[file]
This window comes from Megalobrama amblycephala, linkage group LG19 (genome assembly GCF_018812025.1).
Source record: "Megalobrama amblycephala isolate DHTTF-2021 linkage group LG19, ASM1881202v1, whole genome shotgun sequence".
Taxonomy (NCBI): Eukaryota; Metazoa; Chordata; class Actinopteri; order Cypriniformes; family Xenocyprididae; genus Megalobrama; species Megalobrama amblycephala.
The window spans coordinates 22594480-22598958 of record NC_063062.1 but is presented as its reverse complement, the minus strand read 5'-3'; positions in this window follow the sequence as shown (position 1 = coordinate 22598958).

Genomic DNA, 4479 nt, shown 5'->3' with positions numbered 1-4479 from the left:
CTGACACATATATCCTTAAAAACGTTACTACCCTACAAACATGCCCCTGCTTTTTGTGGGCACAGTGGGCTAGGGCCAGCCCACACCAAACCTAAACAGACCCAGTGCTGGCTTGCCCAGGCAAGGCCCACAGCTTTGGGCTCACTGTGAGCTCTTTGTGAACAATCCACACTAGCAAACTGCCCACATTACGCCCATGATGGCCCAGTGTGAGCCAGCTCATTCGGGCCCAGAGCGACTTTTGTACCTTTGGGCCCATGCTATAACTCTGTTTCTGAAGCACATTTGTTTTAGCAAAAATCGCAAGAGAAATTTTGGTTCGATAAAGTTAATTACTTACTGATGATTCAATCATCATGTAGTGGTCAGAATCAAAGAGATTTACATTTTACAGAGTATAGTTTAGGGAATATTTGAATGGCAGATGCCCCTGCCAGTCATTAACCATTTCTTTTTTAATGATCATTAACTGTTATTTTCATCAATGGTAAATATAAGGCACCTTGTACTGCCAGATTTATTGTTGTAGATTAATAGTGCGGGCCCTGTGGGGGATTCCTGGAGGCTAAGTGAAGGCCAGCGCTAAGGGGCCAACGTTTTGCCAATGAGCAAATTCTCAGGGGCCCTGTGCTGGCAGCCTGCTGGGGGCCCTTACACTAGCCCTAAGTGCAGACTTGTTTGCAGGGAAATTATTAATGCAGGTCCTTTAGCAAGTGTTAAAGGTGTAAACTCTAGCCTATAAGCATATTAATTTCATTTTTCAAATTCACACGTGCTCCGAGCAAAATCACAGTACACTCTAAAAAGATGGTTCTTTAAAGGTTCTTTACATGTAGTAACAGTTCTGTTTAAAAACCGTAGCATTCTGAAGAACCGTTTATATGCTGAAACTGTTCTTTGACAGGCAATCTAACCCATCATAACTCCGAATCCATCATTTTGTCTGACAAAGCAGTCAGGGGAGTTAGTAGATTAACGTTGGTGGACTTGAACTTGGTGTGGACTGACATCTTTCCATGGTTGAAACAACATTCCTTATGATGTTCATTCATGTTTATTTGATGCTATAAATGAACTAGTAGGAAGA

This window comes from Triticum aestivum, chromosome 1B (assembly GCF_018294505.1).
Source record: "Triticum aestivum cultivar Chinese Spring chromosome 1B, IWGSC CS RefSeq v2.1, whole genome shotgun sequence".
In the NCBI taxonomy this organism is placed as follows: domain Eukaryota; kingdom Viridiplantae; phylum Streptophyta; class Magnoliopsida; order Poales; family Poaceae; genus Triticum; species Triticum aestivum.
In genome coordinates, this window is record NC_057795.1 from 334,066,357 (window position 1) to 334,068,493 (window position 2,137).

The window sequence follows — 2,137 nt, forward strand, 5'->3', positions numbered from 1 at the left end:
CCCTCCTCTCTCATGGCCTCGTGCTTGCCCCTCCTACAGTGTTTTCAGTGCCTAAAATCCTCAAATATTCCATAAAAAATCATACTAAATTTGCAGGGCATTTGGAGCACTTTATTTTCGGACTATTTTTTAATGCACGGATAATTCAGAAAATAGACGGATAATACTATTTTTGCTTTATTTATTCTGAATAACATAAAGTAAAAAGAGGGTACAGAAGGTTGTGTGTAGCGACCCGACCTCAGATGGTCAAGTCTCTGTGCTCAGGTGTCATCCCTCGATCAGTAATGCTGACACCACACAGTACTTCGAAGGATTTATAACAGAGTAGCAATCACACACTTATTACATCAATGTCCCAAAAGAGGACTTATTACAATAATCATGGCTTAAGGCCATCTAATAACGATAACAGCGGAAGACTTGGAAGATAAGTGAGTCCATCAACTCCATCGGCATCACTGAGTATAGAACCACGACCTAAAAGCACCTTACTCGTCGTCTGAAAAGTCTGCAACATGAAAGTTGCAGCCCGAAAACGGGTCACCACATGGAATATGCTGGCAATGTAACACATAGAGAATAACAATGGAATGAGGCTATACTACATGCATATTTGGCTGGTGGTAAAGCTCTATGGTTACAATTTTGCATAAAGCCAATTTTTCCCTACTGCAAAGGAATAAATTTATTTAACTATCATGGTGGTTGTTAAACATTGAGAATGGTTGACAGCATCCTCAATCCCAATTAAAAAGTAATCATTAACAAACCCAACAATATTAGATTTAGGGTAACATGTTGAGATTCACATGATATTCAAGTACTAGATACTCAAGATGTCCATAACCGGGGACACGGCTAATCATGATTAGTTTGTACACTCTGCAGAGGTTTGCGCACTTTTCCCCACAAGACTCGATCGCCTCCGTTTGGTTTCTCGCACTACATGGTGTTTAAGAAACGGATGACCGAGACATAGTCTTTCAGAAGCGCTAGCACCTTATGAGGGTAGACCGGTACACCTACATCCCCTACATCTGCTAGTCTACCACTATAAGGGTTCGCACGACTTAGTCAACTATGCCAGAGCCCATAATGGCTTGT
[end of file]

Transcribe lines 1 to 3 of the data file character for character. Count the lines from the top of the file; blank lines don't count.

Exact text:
This window comes from Megalobrama amblycephala, linkage group LG19 (genome assembly GCF_018812025.1).
Source record: "Megalobrama amblycephala isolate DHTTF-2021 linkage group LG19, ASM1881202v1, whole genome shotgun sequence".
Taxonomy (NCBI): Eukaryota; Metazoa; Chordata; class Actinopteri; order Cypriniformes; family Xenocyprididae; genus Megalobrama; species Megalobrama amblycephala.